Wednesday, July 7, 2010

Making Sense in Description

I went to Spain a few years ago and wandered the streets of Barcelona. Ancient buildings crowded the warren of cobbled alleyways. I could hear someone playing a flamenco guitar in the distance. Lilting notes drifted through the space and seemed to dance with the wafts of freshly baked bread. I felt like I’d walked into a living, breathing slice of history.

I took copious photos but none caught the essence of Barcelona. Photos couldn’t record the sounds, or capture the shifting light. They couldn’t preserve the distinct smells or share the feelings I experienced.

This is because photos are blind to all the senses except sight.

If we only describe a place by what it looks like, then our writing will end up being as boring as having to spend hours watching someone else’s holiday snaps. We’re only able to transport our readers when we allow them to feel the place, to taste it, smell it, hear it. It’s through these senses that they can step in and live the experience with you.

Remember this when writing description, and you’ll become a Master Guide into the worlds you create.

What is it about your favourite holiday destination that you remember the most? What are the things that trigger those memories?


*I couldn't find my old photos of Barcelona so this photo is one I took in Macau, China. It's part of the Portuguese quarter so it looks surprisingly similar.

11 comments:

  1. The best memory I have (and I don't even remember which place this was at) was it being nighttime and being able to see the stars very clearly-I was really little and it all seemed so incredibly huge and it seemed odd to me that I'd never noticed how small everything was before.

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  2. So, true. I need to be so mindful of tis. All the senses are so valuable in experiencing things and then portraying that to others. Thanks friend!

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  3. Hey, Rebel, your story reminds me of the first time I saw the night sky in the country away from city lights. So AMAZING.

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  4. relating description to photos really helped me get it. i'm such a visual person that this is a flaw often found in my writing! thanks for this reminder!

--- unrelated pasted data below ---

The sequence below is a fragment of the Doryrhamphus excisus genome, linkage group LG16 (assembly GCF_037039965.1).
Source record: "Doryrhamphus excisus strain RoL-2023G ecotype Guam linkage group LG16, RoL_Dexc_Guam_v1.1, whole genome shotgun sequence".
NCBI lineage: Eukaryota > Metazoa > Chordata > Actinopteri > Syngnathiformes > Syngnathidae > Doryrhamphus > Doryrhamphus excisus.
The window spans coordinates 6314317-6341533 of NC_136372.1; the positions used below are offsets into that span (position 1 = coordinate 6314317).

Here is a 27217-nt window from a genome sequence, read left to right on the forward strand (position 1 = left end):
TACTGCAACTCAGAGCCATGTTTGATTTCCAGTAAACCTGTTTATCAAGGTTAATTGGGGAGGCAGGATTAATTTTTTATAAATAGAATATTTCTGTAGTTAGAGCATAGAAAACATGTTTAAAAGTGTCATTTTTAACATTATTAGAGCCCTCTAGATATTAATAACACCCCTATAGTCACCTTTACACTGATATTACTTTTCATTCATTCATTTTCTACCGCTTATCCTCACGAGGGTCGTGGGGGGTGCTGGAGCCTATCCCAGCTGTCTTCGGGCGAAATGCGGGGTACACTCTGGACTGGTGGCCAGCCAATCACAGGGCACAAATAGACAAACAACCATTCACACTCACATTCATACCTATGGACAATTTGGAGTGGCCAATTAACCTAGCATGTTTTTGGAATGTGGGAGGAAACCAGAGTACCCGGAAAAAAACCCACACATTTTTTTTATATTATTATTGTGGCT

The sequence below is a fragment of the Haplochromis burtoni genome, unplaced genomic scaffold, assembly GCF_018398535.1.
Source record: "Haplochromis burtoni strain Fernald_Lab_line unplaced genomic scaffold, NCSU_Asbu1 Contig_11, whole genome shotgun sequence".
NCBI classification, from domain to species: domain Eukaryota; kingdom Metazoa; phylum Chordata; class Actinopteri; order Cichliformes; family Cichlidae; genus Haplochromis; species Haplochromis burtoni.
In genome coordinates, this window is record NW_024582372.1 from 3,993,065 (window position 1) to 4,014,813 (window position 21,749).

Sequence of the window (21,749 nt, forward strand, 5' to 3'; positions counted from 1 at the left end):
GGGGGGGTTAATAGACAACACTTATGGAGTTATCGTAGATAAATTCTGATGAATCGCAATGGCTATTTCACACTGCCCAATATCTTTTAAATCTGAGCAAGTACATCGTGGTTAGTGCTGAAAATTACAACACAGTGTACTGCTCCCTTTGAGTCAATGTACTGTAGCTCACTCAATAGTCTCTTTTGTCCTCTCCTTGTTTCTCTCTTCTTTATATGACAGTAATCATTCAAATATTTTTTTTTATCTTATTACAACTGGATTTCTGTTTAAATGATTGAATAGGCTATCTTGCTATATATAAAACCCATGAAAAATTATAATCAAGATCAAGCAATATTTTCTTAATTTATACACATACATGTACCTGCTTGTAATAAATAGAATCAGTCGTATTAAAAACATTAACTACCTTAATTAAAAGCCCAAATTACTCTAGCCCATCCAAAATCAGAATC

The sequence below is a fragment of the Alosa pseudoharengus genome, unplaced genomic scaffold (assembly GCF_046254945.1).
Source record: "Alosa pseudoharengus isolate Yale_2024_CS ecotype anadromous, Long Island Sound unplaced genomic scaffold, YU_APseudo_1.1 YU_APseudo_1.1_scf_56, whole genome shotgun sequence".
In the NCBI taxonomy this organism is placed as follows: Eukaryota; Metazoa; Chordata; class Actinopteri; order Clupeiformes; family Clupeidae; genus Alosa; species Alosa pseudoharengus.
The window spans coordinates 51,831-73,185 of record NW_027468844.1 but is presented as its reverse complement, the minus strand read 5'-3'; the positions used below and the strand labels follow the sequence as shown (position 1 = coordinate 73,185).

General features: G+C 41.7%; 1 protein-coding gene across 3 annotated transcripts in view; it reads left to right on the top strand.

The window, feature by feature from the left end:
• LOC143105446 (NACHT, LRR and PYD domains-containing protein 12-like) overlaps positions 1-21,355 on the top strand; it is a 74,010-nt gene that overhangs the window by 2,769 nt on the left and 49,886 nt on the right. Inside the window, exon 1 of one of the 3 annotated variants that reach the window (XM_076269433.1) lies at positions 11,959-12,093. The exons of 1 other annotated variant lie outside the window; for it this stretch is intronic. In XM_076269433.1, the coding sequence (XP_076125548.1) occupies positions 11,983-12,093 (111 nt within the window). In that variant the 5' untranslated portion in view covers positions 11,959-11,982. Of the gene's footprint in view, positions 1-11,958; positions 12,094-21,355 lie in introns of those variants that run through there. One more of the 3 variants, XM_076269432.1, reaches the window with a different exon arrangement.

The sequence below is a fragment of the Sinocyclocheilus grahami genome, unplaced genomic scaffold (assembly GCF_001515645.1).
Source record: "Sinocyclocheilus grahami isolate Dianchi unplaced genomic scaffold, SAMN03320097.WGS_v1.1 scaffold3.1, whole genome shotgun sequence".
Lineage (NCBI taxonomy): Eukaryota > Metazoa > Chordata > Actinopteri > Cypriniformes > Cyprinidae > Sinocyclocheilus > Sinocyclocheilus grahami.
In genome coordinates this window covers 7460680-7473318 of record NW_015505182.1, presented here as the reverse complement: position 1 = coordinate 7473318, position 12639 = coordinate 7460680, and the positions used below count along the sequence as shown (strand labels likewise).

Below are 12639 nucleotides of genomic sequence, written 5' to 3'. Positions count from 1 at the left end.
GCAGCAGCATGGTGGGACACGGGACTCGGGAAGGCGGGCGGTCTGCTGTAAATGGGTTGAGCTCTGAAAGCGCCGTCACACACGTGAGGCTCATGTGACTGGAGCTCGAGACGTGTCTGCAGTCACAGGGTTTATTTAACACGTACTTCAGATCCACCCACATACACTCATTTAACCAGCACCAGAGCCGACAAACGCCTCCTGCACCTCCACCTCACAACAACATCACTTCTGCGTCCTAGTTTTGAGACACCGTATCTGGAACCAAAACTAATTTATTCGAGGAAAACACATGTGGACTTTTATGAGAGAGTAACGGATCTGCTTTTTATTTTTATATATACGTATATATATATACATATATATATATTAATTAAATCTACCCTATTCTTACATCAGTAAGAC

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  5. Aspiring, I'm also a visual person and it took me a while to work out why photos never quite captured the essence of a place.

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  6. During a recent Alaskan cruise, we visited Hubbard's
    Glacier. Besides the incredible sight of a turquoise four-mile-long glacier, snow-capped mountains, and bobbing icebergs, I remember the thud of the ship hitting the bergs, the effervescence of the air-filled ice as it slowly dissolved, and the thunder of calving.

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  7. Bonnie, oh my goodness that sounds like such an amazing experience!

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  8. I think the taste of good food and the smell of water if I'm near some. When we went to Paris, we ate crepes everyday--I still can taste them and then it makes me think of the street of shoppes.

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  9. What a wonderful memory. Food and smells have such a huge impact on us all and are often the main trigger for memories

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  10. You wrote a gorgeous description of Barcelona bringing it to life.

    Description enriches a story so much when done right.

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  11. Thanks so much, Mary. The trick of description is including the whole experience plus knowing the balance of how much to include and when to include.

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